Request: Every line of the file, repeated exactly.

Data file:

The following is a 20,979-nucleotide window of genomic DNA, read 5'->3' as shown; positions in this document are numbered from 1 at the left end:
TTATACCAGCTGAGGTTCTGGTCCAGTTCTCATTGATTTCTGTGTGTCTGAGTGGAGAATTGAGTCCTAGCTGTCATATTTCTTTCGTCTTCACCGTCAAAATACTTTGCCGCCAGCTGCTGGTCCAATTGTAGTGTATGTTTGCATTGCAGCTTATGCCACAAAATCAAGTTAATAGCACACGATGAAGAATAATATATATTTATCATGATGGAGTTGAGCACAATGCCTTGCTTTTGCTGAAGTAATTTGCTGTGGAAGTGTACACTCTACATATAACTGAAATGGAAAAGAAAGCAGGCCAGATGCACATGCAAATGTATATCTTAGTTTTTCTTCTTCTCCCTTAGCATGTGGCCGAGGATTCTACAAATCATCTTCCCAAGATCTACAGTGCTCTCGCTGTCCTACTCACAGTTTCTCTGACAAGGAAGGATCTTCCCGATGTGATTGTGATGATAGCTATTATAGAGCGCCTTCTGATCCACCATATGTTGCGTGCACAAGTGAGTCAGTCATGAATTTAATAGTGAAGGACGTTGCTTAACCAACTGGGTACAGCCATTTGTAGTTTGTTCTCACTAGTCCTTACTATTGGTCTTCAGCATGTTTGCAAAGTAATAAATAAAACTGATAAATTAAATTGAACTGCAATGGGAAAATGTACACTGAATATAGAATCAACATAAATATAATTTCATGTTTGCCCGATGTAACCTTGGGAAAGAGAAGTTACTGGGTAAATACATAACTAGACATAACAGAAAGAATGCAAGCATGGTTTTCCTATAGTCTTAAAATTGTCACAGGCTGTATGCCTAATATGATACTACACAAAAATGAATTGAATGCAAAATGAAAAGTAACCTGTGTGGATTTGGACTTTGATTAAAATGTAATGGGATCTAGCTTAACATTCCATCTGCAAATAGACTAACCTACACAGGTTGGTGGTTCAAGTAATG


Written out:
The following is a 20,979-nucleotide window of genomic DNA, read 5'->3' as shown; positions in this document are numbered from 1 at the left end:
TTATACCAGCTGAGGTTCTGGTCCAGTTCTCATTGATTTCTGTGTGTCTGAGTGGAGAATTGAGTCCTAGCTGTCATATTTCTTTCGTCTTCACCGTCAAAATACTTTGCCGCCAGCTGCTGGTCCAATTGTAGTGTATGTTTGCATTGCAGCTTATGCCACAAAATCAAGTTAATAGCACACGATGAAGAATAATATATATTTATCATGATGGAGTTGAGCACAATGCCTTGCTTTTGCTGAAGTAATTTGCTGTGGAAGTGTACACTCTACATATAACTGAAATGGAAAAGAAAGCAGGCCAGATGCACATGCAAATGTATATCTTAGTTTTTCTTCTTCTCCCTTAGCATGTGGCCGAGGATTCTACAAATCATCTTCCCAAGATCTACAGTGCTCTCGCTGTCCTACTCACAGTTTCTCTGACAAGGAAGGATCTTCCCGATGTGATTGTGATGATAGCTATTATAGAGCGCCTTCTGATCCACCATATGTTGCGTGCACAAGTGAGTCAGTCATGAATTTAATAGTGAAGGACGTTGCTTAACCAACTGGGTACAGCCATTTGTAGTTTGTTCTCACTAGTCCTTACTATTGGTCTTCAGCATGTTTGCAAAGTAATAAATAAAACTGATAAATTAAATTGAACTGCAATGGGAAAATGTACACTGAATATAGAATCAACATAAATATAATTTCATGTTTGCCCGATGTAACCTTGGGAAAGAGAAGTTACTGGGTAAATACATAACTAGACATAACAGAAAGAATGCAAGCATGGTTTTCCTATAGTCTTAAAATTGTCACAGGCTGTATGCCTAATATGATACTACACAAAAATGAATTGAATGCAAAATGAAAAGTAACCTGTGTGGATTTGGACTTTGATTAAAATGTAATGGGATCTAGCTTAACATTCCATCTGCAAATAGACTAACCTACACAGGTTGGTGGTTCAAGTAATG